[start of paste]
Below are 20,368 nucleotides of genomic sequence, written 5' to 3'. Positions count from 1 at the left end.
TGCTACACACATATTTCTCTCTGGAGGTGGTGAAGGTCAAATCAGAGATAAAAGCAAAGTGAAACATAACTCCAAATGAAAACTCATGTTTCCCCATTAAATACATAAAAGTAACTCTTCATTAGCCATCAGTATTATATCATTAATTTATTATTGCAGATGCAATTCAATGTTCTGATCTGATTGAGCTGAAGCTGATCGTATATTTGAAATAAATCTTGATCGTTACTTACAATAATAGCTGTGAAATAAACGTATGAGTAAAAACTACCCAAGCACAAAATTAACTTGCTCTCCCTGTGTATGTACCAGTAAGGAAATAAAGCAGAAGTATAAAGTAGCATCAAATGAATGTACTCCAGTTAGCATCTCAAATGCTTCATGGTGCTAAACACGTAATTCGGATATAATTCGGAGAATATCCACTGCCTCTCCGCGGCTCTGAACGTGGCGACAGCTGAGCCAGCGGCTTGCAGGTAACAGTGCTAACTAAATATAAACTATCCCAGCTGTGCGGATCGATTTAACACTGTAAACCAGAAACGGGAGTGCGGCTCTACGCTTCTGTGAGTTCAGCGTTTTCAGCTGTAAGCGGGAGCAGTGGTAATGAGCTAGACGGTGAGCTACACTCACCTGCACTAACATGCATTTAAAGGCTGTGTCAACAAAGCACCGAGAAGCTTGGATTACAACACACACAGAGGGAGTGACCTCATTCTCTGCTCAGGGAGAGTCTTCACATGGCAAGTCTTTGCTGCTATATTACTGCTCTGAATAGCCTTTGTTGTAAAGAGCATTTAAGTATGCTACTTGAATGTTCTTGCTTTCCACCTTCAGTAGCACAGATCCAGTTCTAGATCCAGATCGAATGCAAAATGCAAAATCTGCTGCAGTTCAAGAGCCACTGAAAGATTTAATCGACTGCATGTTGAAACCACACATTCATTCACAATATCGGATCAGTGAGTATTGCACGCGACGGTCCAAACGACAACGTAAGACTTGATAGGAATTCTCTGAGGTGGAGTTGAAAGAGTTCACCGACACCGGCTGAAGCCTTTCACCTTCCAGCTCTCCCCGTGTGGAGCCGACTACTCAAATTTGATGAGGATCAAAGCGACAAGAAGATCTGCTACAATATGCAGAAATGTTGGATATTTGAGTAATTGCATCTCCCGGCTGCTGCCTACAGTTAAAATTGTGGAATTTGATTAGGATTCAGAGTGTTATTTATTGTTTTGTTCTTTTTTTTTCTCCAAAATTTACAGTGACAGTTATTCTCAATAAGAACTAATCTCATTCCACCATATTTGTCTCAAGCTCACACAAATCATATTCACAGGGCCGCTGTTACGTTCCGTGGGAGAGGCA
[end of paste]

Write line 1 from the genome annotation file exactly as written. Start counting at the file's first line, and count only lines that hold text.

Below are 20,368 nucleotides of genomic sequence, written 5' to 3'. Positions count from 1 at the left end.